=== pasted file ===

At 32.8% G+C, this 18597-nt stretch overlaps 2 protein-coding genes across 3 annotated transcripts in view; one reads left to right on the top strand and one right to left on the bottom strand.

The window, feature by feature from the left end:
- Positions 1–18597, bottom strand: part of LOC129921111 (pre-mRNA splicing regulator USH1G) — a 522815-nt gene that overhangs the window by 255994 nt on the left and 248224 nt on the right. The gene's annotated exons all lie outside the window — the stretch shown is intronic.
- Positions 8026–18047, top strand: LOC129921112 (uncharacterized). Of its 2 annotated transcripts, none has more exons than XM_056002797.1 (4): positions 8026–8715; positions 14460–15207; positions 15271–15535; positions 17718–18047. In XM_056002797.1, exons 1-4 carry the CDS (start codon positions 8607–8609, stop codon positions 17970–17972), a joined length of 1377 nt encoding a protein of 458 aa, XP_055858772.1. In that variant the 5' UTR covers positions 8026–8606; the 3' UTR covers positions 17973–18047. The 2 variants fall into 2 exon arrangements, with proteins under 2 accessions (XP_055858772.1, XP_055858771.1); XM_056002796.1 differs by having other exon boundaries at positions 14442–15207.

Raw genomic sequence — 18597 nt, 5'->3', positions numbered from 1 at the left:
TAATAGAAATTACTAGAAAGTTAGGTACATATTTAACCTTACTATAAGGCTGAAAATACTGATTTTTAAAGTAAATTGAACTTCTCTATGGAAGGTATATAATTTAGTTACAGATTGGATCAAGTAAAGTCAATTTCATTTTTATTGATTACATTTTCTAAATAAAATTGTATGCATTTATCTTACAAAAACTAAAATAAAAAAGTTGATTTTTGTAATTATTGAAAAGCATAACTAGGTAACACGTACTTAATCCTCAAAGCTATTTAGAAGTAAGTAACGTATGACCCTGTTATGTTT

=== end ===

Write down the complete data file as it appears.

At 32.8% G+C, this 18597-nt stretch overlaps 2 protein-coding genes across 3 annotated transcripts in view; one reads left to right on the top strand and one right to left on the bottom strand.

The window, feature by feature from the left end:
- Positions 1–18597, bottom strand: part of LOC129921111 (pre-mRNA splicing regulator USH1G) — a 522815-nt gene that overhangs the window by 255994 nt on the left and 248224 nt on the right. The gene's annotated exons all lie outside the window — the stretch shown is intronic.
- Positions 8026–18047, top strand: LOC129921112 (uncharacterized). Of its 2 annotated transcripts, none has more exons than XM_056002797.1 (4): positions 8026–8715; positions 14460–15207; positions 15271–15535; positions 17718–18047. In XM_056002797.1, exons 1-4 carry the CDS (start codon positions 8607–8609, stop codon positions 17970–17972), a joined length of 1377 nt encoding a protein of 458 aa, XP_055858772.1. In that variant the 5' UTR covers positions 8026–8606; the 3' UTR covers positions 17973–18047. The 2 variants fall into 2 exon arrangements, with proteins under 2 accessions (XP_055858772.1, XP_055858771.1); XM_056002796.1 differs by having other exon boundaries at positions 14442–15207.

Raw genomic sequence — 18597 nt, 5'->3', positions numbered from 1 at the left:
TAATAGAAATTACTAGAAAGTTAGGTACATATTTAACCTTACTATAAGGCTGAAAATACTGATTTTTAAAGTAAATTGAACTTCTCTATGGAAGGTATATAATTTAGTTACAGATTGGATCAAGTAAAGTCAATTTCATTTTTATTGATTACATTTTCTAAATAAAATTGTATGCATTTATCTTACAAAAACTAAAATAAAAAAGTTGATTTTTGTAATTATTGAAAAGCATAACTAGGTAACACGTACTTAATCCTCAAAGCTATTTAGAAGTAAGTAACGTATGACCCTGTTATGTTT